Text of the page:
Monopoly, Communism, and Liberty.

Monopoly, Communism, and Liberty.

[Liberty, March 26, 1887.]

Pinney of the Winsted Press grows worse and worse. It will be remembered that, in attacking the free-money theory, he said we had a taste of it in the day of State wildcat banking, when every little community had its State bank issues; to which I made this answer: How could State bank issues be free money? Monopoly is monopoly, whether granted by the United States or by a single State, and the old State banking system was a thoroughly monopolistic system. This language clearly showed that the free money objection to the old State banks as well as to the present national banks is not founded on any mistaken idea that in either case the government actually issues the money, but thta in both cases alike the money is issued by a monopoly granted by the government. But Pinney, not daring to meet this, affects to ignore the real meaning of my words by assuming to interpret them as follows (thus giving new proof of my assertion that he wastes his strength in attacking windmills).(77 ¶ 1)

It is apparently Mr. Tucker’s notion that State banks were an institution of the State. They were no more a government institution than is a railroad company that receives its charter from the State and conducts its business as a private corporation under State laws …. For purposes of illustration, they answer well, and Mr. Tucker’s effort to lessen the force of the illustration by answering that they were institutions of the State, because they are called for convenience State banks, is very near a resort to wilful falsehood.(77 ¶ 2)

What refreshing audacity! Pinney knows perfectly well that the advocates of free money are opposed to the national banks as a monopoly enjoying a privilege granted by the government; yet these, like the old State banks, are no more a government institution than such a railroad company as he describes. Both national and State banks are law-created and law-protected monopolies, and therefore not free. Anybody, it is true, could establish a State bank, and can establish a national bank, who can observe the prescribed conditions. But the monopoly inheres in these compulsory conditions. The fact that national bank-notes can be issued only by those who have government bonds and that State bank-notes could be issued only by those who had specie makes both vitally and equally objectionable from the standpoint of free and mutual banking, the chief aim of which is to secure the right of all wealth to monetization without prior conversion into some particular form of wealth limited in amount and without being subjected to ruinous discounts. If Mr. Pinney does not know this, he is not competent to discuss finance; if he does know it, it was a quibble and very near a resort to wilful falsehood for him to identify the old State banking system with free banking.(77 ¶ 3)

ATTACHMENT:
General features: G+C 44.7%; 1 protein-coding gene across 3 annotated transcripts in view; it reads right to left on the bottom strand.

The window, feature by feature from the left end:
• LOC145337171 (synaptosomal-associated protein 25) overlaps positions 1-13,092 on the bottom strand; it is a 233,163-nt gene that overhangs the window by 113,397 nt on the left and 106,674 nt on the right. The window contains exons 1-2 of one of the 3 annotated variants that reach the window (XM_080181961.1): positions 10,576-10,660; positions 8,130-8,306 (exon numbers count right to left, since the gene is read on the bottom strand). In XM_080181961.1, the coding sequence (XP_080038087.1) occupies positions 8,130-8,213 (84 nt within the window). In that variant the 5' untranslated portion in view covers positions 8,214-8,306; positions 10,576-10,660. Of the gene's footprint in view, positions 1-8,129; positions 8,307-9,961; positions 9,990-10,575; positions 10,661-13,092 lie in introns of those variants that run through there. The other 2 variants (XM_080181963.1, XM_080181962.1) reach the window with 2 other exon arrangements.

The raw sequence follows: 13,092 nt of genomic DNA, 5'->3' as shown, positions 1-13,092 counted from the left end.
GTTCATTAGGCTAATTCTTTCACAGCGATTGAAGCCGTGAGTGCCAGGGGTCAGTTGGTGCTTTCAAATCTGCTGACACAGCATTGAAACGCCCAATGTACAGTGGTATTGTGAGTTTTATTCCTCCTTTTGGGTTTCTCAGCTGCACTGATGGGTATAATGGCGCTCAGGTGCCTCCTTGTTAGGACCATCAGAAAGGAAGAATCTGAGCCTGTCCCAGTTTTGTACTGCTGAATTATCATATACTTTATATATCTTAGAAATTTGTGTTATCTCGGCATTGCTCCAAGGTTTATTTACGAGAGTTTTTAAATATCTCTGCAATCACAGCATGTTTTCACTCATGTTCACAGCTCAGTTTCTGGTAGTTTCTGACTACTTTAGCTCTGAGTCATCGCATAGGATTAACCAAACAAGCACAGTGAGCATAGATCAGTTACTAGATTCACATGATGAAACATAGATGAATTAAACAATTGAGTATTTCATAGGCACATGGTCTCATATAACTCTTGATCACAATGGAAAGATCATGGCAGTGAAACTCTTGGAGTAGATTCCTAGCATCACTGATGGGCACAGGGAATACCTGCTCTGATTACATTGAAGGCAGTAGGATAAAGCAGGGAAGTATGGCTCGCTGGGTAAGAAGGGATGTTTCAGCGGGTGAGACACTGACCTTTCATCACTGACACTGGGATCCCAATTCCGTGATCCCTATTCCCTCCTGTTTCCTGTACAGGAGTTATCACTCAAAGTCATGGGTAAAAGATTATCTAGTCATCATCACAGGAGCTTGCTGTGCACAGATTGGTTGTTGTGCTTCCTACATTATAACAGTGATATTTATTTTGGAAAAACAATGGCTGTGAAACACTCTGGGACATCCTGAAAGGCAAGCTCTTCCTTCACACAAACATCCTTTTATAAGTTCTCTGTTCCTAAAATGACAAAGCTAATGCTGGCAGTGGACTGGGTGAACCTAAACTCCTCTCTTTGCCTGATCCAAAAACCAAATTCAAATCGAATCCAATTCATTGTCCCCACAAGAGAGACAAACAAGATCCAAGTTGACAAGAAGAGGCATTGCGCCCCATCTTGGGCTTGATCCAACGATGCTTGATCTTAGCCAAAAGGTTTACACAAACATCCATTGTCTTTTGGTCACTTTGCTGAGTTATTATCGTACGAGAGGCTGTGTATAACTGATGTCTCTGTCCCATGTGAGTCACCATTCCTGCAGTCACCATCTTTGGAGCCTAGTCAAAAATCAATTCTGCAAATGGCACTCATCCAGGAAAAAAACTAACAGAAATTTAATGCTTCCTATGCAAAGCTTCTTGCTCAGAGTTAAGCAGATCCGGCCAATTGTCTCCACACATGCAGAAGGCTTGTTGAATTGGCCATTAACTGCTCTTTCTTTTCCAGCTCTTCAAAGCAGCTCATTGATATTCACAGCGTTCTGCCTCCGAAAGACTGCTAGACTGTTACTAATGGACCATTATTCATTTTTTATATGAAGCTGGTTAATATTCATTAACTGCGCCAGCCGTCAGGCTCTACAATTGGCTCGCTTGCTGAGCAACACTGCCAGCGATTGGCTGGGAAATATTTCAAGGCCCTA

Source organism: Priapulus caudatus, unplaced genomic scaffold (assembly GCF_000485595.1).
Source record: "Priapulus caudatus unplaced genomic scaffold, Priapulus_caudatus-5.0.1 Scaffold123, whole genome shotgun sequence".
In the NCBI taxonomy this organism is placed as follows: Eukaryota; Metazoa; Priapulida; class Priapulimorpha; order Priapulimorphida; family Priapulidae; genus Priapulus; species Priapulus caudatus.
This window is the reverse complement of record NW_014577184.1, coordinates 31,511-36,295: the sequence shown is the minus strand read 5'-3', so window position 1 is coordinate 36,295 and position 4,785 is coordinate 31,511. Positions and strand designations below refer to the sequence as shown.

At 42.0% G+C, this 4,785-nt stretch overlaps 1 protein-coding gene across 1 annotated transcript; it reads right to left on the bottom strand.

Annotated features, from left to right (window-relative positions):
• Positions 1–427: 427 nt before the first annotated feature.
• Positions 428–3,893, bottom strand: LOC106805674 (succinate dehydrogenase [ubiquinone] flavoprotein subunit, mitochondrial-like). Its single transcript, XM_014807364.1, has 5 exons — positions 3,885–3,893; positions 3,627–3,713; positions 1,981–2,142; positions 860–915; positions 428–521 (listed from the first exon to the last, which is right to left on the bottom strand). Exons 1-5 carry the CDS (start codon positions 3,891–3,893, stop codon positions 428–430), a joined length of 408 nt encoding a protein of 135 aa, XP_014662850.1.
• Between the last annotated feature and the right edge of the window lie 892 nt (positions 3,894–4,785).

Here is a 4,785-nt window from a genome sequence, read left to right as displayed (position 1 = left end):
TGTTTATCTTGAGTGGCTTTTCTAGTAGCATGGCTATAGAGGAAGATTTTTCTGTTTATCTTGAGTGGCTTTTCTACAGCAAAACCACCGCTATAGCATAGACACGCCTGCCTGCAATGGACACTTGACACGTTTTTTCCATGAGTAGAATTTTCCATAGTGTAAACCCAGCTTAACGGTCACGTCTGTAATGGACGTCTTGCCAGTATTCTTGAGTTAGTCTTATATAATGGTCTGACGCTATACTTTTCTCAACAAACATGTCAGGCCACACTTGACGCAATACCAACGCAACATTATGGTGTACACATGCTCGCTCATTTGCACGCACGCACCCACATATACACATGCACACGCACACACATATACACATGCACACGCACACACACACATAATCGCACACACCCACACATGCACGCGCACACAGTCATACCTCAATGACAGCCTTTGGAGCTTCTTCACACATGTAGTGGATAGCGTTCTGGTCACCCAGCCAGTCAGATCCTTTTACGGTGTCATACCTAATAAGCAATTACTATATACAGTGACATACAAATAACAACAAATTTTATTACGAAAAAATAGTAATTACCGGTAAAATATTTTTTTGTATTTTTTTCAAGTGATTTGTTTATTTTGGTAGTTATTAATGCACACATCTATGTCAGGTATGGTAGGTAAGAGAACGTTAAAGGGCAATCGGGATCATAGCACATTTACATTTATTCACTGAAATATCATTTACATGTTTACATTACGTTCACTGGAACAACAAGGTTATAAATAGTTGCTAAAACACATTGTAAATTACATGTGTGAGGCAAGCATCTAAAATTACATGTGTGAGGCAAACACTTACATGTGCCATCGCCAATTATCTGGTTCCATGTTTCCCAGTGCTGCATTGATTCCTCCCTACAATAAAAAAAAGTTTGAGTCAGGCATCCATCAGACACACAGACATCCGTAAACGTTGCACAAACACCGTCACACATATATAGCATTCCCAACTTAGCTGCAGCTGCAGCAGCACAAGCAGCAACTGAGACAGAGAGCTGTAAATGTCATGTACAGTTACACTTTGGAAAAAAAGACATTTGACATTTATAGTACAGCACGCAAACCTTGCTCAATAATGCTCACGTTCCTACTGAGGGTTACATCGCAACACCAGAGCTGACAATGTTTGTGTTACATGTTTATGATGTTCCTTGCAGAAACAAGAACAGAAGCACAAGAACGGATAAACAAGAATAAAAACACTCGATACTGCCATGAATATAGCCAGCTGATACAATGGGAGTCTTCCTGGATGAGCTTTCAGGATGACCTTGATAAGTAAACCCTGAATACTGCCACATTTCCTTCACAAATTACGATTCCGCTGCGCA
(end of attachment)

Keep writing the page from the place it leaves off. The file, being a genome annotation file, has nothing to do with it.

But he has another objection to free money,—that it would enable the man who has capital to monetize it, and so double his advantages over the laborer who has none. Therefore he would have the general government, which he calls the whole people, monetize their combined wealth and use it in the form of currency, while at the same time the wealth remains in the owner’s hands for business purposes. This is Mr. Pinney’s polite and covert way of saying that he would have those without property confiscate the goods of those who have property. For no governmental mask, no fiction of the whole people, can disguise the plain fact thta to compel one man to put his property under pawn to secure money issued by or to another man who has no property is robbery and nothing else. Though you leave the property in the owner’s hands, there is a grab mortgage upon it in the hands of the government, which can foreclose when it sees fit. Mr. Pinney is on the rankest Communistic ground, and ought to declare himself a State Socialist at once.(77 ¶ 4)

Certainly no one wishes more heartily than I that every industrious man was the owner of capital, and it is precisely to secure this result that I desire free money. I thought Mr. Pinney was a good enough Greenbacker to know (for the Greenbackers know some valuable truths, despite their fiat-money delusion) that the economic benefits of an abundance of good money in circulation are shared by all, and not reaped exclusively by the issuers. He has often clearly shown that the effect of such abundance is to raise the laborer’s wages to an equivalence to his product, after which every laborer who wishes to possess capital will be able to accumulate it by his work. All that is wanted is a means of issuing such an abundance of money free of usury. Now, if they only had the liberty to do so, there are already enough large and small property-holders willing and anxious to issue money, to provide a far greater amount than is needed, and there would be sufficient competition among them to bring the price of issue down to cost,—that is, to abolish interest. Liberty avoids both forms of robbery,—monopoly on the one side and Communism on the other,—and secures all the beneficent results that are (falsely) claimed for either.(77 ¶ 5)